Further readings

Weiss MG, Auer C, Somma DB, Abouihia A, Kemp J, Jawahar MS, Karim F, Arias NL, Gender and tuberculosis: cross-site analysis and implications of a multi-country study in Bangladesh, India, Malawi, and Colombia, 2006, WHO reference number:TDR/SDR/SEB/RP/06.1.

This report addressed practical questions about the role of gender in TB and TB control in four low- to middle-income countries of Asia (Bangladesh and India), Africa (Malawi), and South America (Colombia). The study findings suggests that specific strategies for improving TB control through gender-sensitive and locally appropriate community action, clinic operations, programme monitoring, and action oriented research for TB control.

Neyrolles O, Quintana-Murci L, Sexual Inequality in Tuberculosis, 2009, Sexual Inequality in Tuberculosis. PLoS Med 6(12): e1000199. doi:10.1371/journal.pmed.1000199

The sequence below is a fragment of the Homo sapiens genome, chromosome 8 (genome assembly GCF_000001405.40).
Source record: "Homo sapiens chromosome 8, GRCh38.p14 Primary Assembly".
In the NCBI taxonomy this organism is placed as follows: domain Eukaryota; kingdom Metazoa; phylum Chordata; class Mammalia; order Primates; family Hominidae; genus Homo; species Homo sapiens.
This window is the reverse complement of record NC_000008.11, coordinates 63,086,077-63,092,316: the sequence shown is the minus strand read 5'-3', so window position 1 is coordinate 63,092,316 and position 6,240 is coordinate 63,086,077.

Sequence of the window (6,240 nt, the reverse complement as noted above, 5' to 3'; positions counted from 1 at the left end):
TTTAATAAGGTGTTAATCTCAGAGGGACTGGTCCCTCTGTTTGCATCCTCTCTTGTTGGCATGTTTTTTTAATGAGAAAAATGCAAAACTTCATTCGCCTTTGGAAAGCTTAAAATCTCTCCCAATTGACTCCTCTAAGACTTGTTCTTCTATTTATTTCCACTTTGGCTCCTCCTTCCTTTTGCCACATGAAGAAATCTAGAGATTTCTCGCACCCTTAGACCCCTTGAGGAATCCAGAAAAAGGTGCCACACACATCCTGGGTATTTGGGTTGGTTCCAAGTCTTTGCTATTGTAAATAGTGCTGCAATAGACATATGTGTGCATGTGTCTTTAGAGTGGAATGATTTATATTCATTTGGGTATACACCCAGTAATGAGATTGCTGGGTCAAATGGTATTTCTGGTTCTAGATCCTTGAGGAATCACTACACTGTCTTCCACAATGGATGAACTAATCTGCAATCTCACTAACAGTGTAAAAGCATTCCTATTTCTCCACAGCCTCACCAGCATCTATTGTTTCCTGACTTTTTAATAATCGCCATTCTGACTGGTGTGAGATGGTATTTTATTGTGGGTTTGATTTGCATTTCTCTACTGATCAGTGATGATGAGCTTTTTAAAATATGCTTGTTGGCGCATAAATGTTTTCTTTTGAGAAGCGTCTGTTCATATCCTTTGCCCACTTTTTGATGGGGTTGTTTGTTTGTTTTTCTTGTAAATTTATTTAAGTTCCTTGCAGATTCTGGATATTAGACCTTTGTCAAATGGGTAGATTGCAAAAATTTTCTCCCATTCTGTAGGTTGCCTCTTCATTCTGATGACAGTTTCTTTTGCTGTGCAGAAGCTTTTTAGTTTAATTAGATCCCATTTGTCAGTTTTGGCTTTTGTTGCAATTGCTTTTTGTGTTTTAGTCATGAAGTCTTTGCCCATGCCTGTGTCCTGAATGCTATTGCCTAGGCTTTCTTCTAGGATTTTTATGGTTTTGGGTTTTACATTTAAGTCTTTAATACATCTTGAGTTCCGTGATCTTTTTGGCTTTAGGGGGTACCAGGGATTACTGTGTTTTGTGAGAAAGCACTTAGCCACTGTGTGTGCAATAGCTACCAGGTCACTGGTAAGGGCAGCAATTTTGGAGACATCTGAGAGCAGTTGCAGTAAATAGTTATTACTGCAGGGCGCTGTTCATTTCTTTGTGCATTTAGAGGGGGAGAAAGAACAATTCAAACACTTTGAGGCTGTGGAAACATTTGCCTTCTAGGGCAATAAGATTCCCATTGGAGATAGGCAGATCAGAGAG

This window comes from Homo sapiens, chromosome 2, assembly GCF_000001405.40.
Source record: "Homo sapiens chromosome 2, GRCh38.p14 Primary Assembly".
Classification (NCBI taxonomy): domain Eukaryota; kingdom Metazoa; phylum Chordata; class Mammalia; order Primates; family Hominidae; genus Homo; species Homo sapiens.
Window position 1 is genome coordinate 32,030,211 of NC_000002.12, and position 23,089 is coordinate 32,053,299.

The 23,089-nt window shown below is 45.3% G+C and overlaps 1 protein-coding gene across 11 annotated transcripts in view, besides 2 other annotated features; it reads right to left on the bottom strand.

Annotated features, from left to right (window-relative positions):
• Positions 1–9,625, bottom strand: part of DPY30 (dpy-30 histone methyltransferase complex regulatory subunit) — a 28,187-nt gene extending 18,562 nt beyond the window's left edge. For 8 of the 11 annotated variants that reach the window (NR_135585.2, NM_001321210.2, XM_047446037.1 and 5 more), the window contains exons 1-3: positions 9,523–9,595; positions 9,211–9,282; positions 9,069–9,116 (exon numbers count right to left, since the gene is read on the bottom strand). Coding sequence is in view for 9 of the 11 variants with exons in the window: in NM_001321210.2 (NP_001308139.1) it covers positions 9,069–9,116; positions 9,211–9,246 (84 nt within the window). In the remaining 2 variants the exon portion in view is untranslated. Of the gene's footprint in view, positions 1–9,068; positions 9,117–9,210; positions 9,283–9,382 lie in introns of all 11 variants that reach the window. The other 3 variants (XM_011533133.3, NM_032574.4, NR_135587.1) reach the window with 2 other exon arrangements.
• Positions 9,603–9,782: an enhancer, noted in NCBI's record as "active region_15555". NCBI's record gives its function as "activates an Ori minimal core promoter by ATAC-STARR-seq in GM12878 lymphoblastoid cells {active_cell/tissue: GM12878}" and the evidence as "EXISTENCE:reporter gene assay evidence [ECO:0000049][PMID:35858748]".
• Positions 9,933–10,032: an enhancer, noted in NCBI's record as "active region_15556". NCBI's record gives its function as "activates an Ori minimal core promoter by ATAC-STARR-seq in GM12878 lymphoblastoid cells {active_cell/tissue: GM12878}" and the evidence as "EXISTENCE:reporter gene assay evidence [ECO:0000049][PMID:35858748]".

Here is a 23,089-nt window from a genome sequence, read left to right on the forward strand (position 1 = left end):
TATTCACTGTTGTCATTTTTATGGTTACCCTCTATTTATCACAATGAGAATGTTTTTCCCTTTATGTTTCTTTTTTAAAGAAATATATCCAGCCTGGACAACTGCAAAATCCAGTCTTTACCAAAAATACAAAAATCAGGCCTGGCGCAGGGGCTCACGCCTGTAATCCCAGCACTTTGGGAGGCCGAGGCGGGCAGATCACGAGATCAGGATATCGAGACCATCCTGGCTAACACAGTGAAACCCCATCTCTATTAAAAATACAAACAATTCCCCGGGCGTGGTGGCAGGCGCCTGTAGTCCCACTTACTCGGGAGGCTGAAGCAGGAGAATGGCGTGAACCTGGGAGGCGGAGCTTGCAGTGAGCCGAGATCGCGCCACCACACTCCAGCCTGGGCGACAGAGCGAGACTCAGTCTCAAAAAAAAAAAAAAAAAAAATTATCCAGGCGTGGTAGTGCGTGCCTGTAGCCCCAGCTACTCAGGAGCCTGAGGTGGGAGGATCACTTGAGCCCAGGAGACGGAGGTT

This paper discusses the biological sex-related factors that may render men more susceptible to pulmonary TB than women and recommend a multi-disciplinary team of researchers including not only microbiologists, immunologists, and human geneticists, but also epidemiologists and sociologists, should be established to unravel the many faces of sexual inequality in TB, and to decipher the delicate mechanisms involved in natural and sex-associated resistance to TB.

McDowell AJ, Troubling Breath: Tuberculosis, care and subjectivity at the margins of Rajasthan, 2014, thttp://nrs.harvard.edu/urn-3:HUL.InstRepos:dash.current.terms-ofuse#LAA.

This PhD thesis report examines the experience of tuberculosis sufferers in rural Rajasthan. The report shows how tuberculosis affliction and healing builds and reveals the diversity and limit of relationships between state and citizen, individual and kin, body and social, global and local, and formal and informal healthcare.

Costello J, Social Exclusion and Public Health

This book chapter examines the phenomenon of social exclusion, tracing its origins and attempting to elicit why people are socially excluded as well as identifying the links between social exclusion and public health.

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